South Korea’s presidential election is just four months away. The progressive ruling Democratic Party has selected former Gyeonggi Province Gov. Lee Jae-myung as its candidate, while the largest opposition force, the conservative People Power Party, has tapped former Prosecutor Gen. Yoon Seok-youl.
With the political season in full swing, President Moon Jae-in should use the remainder of his time in office to ensure the next administration can pursue constructive diplomacy with Japan.
On the most pressing issue of wartime labor lawsuits, assets seized from Japanese companies as compensation are to be liquidated imminently. These assets include Mitsubishi Heavy Industries’ patent and trademark rights, which a South Korean district court ordered be sold. Once the liquidation process is underway and the rights are passed to a third party, there is no turning back.
Separating politics and the economy in the Japan-South Korea relationship has never been easy. Making it even more difficult is fallout from an ongoing South Korean boycott of Japanese products in response to Tokyo tightening export controls. The spat has disrupted the division of labor between the neighboring countries, especially in manufacturing. The Japan-Korea Economic Association, which held an online conference in Tokyo and Seoul on Nov. 2, issued a statement expressing its hope for improved political and diplomatic relations.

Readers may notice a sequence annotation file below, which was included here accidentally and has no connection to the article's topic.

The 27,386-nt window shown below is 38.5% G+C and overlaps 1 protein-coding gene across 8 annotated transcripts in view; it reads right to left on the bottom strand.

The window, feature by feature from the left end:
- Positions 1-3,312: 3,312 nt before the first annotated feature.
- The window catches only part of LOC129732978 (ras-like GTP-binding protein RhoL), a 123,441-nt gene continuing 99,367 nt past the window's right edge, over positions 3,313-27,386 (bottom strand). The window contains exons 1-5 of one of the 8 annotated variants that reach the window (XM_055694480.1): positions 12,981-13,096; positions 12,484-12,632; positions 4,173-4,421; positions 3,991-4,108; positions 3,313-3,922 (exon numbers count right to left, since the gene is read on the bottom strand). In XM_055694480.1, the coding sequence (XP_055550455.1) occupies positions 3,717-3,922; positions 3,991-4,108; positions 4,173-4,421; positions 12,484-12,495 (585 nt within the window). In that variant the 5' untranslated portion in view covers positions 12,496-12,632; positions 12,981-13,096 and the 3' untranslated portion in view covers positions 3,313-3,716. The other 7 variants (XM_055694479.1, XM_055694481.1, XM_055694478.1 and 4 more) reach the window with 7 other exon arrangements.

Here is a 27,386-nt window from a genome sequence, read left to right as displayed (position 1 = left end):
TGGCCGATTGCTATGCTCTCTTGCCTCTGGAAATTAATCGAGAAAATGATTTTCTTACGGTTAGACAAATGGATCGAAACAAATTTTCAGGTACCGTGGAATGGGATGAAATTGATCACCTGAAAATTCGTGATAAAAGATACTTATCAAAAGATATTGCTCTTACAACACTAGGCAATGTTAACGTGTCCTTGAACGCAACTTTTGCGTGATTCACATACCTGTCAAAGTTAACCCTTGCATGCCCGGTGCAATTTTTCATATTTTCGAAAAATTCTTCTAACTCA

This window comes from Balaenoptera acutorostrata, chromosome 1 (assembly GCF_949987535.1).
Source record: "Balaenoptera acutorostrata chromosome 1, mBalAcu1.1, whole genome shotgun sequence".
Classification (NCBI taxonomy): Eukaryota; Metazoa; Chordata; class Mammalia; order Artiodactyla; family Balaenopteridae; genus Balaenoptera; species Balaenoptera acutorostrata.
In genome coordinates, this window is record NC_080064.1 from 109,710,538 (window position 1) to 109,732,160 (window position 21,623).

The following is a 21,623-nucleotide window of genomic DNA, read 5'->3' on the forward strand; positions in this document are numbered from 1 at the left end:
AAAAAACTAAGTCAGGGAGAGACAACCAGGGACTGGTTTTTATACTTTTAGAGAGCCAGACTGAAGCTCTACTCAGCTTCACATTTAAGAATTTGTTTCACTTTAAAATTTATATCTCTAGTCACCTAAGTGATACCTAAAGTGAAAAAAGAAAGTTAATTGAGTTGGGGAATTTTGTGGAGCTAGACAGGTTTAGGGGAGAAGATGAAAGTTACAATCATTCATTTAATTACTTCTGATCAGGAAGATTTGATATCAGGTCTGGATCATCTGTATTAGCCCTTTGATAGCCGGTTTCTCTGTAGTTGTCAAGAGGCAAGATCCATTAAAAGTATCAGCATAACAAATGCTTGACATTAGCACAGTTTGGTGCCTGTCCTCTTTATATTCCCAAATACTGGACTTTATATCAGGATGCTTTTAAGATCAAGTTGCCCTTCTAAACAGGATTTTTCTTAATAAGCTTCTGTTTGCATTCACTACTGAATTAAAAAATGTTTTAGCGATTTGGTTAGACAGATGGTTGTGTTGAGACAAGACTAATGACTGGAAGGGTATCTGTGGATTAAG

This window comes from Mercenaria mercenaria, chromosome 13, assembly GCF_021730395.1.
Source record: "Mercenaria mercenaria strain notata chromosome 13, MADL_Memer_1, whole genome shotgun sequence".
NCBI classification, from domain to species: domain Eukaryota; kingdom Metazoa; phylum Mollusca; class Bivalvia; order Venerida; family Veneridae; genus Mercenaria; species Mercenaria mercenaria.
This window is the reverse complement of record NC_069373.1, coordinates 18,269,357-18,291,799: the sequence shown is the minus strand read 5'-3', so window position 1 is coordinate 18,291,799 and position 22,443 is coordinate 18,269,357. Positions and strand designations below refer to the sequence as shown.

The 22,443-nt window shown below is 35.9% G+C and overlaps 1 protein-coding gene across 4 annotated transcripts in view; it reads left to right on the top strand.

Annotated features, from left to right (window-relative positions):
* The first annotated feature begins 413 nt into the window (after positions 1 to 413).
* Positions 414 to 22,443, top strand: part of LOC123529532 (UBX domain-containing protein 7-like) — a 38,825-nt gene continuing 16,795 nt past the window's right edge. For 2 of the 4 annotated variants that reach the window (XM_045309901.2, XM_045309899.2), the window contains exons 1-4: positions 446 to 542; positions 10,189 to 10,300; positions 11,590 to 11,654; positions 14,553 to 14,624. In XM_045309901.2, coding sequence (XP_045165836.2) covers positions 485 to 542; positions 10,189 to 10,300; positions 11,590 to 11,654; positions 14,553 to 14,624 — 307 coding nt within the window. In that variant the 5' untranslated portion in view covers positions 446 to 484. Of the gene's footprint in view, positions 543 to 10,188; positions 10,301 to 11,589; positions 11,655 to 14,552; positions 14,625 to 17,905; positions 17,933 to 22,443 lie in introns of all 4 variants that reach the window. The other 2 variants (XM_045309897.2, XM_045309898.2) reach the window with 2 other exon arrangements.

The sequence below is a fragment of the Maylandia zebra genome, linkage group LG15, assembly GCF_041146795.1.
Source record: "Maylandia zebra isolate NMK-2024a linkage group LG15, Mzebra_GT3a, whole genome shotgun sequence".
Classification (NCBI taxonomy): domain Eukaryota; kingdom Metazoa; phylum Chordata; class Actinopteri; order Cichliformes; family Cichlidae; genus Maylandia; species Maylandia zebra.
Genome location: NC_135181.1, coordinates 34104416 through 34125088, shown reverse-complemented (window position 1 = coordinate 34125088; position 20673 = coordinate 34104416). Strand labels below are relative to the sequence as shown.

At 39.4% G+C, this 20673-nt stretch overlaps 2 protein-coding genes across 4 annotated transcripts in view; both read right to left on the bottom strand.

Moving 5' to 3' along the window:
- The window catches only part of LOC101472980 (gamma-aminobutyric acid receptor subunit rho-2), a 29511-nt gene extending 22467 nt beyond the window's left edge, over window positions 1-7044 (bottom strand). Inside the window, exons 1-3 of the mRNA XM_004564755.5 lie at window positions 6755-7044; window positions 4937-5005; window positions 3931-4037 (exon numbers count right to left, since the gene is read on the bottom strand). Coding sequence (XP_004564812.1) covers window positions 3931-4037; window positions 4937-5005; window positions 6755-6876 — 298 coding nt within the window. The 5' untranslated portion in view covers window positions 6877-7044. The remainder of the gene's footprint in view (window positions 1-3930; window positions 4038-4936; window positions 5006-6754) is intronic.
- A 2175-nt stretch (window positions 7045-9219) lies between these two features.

Opinion polls show that the publics in both countries remain cool toward one another — a fact that should worry political leaders on each side. The Japanese government has begun easing entry restrictions that were imposed after the coronavirus breakout, but will that spark a return of the vibrant bilateral personal exchanges seen in 2018, when there were over 10 million round-trip travelers between the two countries?
Unfortunately, political leaders in both Japan and South Korea have shown little willingness to normalize relations. Three years have passed since the South Korean Supreme Court ruled on the wartime labor issue, and the country’s civil code has halted additional lawsuits. The government in Seoul should use this as an opportunity to take the initiative in breaking the deadlock.
Six months remain until the next administration takes office. Moon should use this time to listen to the many voices in South Korea calling for restored bilateral relations and make political decisions based on a broad perspective.
In the presidential election, the opposition candidate is calling for a package approach to resolving the issues between Japan and South Korea. This will hopefully spur debate on the ideal relationship between the neighboring countries, rather than allow the election to serve as a contest to see who can criticize Japan the most.
Leaving the relationship in the worst possible state will inevitably have a negative impact on East Asia’s increasingly tense security environment. It goes without saying that the Japanese government also needs to make strategic diplomatic efforts to improve ties.